I use Evernote almost exclusively for task and information management. There are two primary reasons for my loyalty: reminders and tagging functionality. I’ll cover reminders later. For now, let’s look at tagging and some ways to use tags that you might not have seen. I’ll assume that you have a pretty good sense of how to use Evernote. If you need some Evernote guidance, take a look at Michael Hyatt’s Evernote posts, or the Evernote users guide.
I have over 6500 notes in my Evernote account. They live in two folders, and one of those is a temporary home until they get “filed”. I use tags instead of folders. The two work similarly in Evernote, but while a note can only live in one folder, a note can have as many tags as you want to give it. This gives me a multidimensional filing system that allows me to find my stuff when I need it.
My current tag count is just short of 400. That sounds like a lot, but they fall into 7 general categories. Some categories you will have heard of, others are unique to my system, as far as I know.
- “when” tags. This is pretty standard for the most effective Evernote users I am aware of. There appear to be two general categories: “now”, “soon”, “later”, etc. as in The Secret Weapon system, or specific future events tags, that Michael Hyatt recommends. I have combined the two and have both specific events and the more generic when tags. I do this because some things I do are not related to a specific future event, but still need time tracking.
- “who” tags. Another pretty standard set of tags. I use these primarily so I can remember a piece of information based on who it is about or who gave the information to me. I can often remember that someone said something that I need to know, but not remember exactly what they told me. This is a different usage from the “@person” tag I discuss below.
- “where” tags. This is a combination of locations where something happened that I want to remember and locations where something needs to happen. Usually, my most common locations, such as the library, get a tag of the form “@library” versus “beach” or “campus”, which are more about where something happened.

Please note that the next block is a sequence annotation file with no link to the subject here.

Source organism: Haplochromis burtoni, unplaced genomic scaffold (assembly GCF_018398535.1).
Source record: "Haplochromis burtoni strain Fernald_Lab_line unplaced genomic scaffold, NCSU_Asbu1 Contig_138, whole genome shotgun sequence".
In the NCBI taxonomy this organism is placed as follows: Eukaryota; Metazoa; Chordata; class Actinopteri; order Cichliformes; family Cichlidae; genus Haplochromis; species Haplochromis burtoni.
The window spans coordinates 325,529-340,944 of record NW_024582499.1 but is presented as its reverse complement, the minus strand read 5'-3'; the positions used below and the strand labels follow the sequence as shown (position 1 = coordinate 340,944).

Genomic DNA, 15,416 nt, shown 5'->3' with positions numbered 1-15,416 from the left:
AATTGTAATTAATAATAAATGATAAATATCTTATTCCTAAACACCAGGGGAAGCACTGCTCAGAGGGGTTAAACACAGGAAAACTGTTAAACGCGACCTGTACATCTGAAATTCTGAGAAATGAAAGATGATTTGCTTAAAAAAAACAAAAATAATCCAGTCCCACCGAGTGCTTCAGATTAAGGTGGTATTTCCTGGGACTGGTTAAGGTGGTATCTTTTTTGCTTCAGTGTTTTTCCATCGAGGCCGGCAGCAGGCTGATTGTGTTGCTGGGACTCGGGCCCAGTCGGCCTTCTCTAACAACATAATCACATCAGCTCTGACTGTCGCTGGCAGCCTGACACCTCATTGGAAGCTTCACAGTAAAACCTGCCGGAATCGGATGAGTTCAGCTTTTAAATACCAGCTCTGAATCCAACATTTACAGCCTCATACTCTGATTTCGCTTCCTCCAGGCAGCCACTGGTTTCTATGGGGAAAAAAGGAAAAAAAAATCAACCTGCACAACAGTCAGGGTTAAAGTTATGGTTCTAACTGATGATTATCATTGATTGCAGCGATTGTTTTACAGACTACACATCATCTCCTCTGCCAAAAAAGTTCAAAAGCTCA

- “project” tags. This is also a reasonably common set of tags. When we think about projects, many tasks and pieces of information come to mind. I like to capture them and store them for later brainstorming and planning. As in The Secret Weapon, I organize my project tags in two “parent” tags – “.Active projects” and “.Inactive projects”. When a project is finished, I rename its tag, adding a period to the beginning so it stays out of the autofinder (mostly, your mileage may vary). I schedule time to review my “.Inactive projects” to harvest and tag reference information notes. I typically delete dated communication record kinds of notes. Once the tag is empty, I delete it.
- “role” tags. One of my core uses of the Evernote-as-GTD system is to help me surface my roles. We all have a lot of roles, but they are difficult to identify. Each of my roles has a specific tag. Every to-do has a role associated with it. Each role has a vision statement with its own tag (see below).
- “location” tags. I have two slightly different kinds of location tags – “@place” tags and “@person” tags. @place tags are straightforward, like the @library tag mentioned above. @person tags are for a handful of people and give me a way to organize thoughts that I need to share with individuals face-to-face. I developed the discipline of checking this tag when I am about to see one of the few people important enough to have an @person tag. If there is something I need to discuss, I have a note. This has saved me from countless emails and phone calls that weren’t urgent. It has also saved the people I work with many, many interruptions of the “I just thought of something you need to know” variety.
- “organization” tags. I use organization tags to keep up with my reference information. I have about 30 different tags. Some straightforward examples: “expenses”, “pictures”, “quotes”, “receipts”. Some of the more unusual ones: “refine actions” (in reference to this post from David Allen) is a tag for those things that I need to think about more before proceeding. “vision” gives me a tag for each vision document I have (more on this in a later post). “gifts” gives me a place to keep gift ideas – they can be cross-tagged with the person’s name (including mine).
So, there you have it. Seven categories of tags that help me keep my “external brain” in order.
Getting your system right is a skill. If you practice and experiment, you’ll get better. Word of warning: don’t overthink this at the beginning. Instead have a recurring quarterly tag audit. This will help you find false duplicate tags (e.g. “post” and “posts”) and prune tags that you really aren’t using. Over time, your tags will begin to mirror your thought processes.
Question: Do you use a kind of tag that we didn’t cover? Let us know in the comments.